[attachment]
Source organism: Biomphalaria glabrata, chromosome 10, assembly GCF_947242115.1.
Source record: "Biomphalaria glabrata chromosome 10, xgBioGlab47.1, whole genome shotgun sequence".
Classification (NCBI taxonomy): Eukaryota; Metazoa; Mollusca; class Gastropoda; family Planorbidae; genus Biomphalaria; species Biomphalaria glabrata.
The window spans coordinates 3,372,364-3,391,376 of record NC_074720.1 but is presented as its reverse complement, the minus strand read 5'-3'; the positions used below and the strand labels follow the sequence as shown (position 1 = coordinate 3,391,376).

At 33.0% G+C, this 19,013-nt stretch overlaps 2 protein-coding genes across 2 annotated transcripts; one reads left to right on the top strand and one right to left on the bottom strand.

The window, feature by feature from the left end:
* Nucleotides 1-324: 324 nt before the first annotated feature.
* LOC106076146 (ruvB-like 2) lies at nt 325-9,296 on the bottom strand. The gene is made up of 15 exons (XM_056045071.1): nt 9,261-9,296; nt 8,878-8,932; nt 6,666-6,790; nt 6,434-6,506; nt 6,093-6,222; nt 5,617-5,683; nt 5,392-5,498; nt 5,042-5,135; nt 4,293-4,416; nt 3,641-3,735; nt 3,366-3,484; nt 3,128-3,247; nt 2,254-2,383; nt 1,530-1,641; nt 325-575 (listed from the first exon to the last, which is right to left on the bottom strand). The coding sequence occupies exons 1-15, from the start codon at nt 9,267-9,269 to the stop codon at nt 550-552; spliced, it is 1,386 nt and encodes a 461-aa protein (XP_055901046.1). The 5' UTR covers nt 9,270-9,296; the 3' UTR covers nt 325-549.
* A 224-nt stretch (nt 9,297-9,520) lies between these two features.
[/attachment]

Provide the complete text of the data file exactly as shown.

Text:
Source organism: Biomphalaria glabrata, chromosome 10, assembly GCF_947242115.1.
Source record: "Biomphalaria glabrata chromosome 10, xgBioGlab47.1, whole genome shotgun sequence".
Classification (NCBI taxonomy): Eukaryota; Metazoa; Mollusca; class Gastropoda; family Planorbidae; genus Biomphalaria; species Biomphalaria glabrata.
The window spans coordinates 3,372,364-3,391,376 of record NC_074720.1 but is presented as its reverse complement, the minus strand read 5'-3'; the positions used below and the strand labels follow the sequence as shown (position 1 = coordinate 3,391,376).

At 33.0% G+C, this 19,013-nt stretch overlaps 2 protein-coding genes across 2 annotated transcripts; one reads left to right on the top strand and one right to left on the bottom strand.

The window, feature by feature from the left end:
* Nucleotides 1-324: 324 nt before the first annotated feature.
* LOC106076146 (ruvB-like 2) lies at nt 325-9,296 on the bottom strand. The gene is made up of 15 exons (XM_056045071.1): nt 9,261-9,296; nt 8,878-8,932; nt 6,666-6,790; nt 6,434-6,506; nt 6,093-6,222; nt 5,617-5,683; nt 5,392-5,498; nt 5,042-5,135; nt 4,293-4,416; nt 3,641-3,735; nt 3,366-3,484; nt 3,128-3,247; nt 2,254-2,383; nt 1,530-1,641; nt 325-575 (listed from the first exon to the last, which is right to left on the bottom strand). The coding sequence occupies exons 1-15, from the start codon at nt 9,267-9,269 to the stop codon at nt 550-552; spliced, it is 1,386 nt and encodes a 461-aa protein (XP_055901046.1). The 5' UTR covers nt 9,270-9,296; the 3' UTR covers nt 325-549.
* A 224-nt stretch (nt 9,297-9,520) lies between these two features.